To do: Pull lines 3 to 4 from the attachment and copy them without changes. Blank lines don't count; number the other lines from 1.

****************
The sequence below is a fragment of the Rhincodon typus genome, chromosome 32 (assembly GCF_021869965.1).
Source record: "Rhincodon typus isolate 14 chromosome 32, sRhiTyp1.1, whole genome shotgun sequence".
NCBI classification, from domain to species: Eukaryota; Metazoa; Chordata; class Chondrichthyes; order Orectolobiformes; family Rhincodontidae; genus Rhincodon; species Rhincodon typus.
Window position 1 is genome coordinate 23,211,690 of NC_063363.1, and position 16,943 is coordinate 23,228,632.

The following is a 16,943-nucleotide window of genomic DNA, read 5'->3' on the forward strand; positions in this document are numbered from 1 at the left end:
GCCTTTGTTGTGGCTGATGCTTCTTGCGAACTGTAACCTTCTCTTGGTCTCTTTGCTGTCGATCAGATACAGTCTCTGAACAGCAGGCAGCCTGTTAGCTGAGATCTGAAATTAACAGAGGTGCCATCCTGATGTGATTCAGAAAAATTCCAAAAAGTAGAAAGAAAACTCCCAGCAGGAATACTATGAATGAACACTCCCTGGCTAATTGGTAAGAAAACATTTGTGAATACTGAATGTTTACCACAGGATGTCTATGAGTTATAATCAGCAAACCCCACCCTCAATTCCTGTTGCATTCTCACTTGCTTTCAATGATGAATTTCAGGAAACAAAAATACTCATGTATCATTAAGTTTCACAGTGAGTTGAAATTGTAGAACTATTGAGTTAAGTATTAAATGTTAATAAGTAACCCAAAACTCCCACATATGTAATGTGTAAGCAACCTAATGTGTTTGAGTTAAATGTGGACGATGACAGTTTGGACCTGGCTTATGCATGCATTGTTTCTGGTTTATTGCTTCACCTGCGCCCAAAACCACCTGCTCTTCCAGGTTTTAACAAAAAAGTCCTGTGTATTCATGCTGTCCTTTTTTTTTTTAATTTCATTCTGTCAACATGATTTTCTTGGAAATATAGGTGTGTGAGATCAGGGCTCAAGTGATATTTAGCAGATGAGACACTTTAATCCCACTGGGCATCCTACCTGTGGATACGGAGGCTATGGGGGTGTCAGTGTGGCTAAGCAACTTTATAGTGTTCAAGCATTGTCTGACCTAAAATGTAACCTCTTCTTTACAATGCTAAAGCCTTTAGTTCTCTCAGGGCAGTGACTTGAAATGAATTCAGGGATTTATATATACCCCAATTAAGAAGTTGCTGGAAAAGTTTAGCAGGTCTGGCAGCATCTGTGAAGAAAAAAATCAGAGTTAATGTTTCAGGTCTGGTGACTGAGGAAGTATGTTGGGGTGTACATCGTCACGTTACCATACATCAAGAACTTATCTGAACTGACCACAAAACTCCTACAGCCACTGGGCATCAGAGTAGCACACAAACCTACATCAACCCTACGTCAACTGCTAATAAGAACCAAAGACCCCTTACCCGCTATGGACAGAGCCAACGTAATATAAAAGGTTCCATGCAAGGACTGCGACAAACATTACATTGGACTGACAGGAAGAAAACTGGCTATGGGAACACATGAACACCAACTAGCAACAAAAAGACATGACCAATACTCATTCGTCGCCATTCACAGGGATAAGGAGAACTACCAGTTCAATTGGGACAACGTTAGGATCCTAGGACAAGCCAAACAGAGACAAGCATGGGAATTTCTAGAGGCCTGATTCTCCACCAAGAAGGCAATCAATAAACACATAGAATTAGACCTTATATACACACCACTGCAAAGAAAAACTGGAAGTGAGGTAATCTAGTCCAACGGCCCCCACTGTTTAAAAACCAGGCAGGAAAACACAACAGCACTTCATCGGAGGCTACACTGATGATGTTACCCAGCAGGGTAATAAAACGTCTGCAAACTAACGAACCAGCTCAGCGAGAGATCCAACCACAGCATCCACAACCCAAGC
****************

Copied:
NCBI classification, from domain to species: Eukaryota; Metazoa; Chordata; class Chondrichthyes; order Orectolobiformes; family Rhincodontidae; genus Rhincodon; species Rhincodon typus.
Window position 1 is genome coordinate 23,211,690 of NC_063363.1, and position 16,943 is coordinate 23,228,632.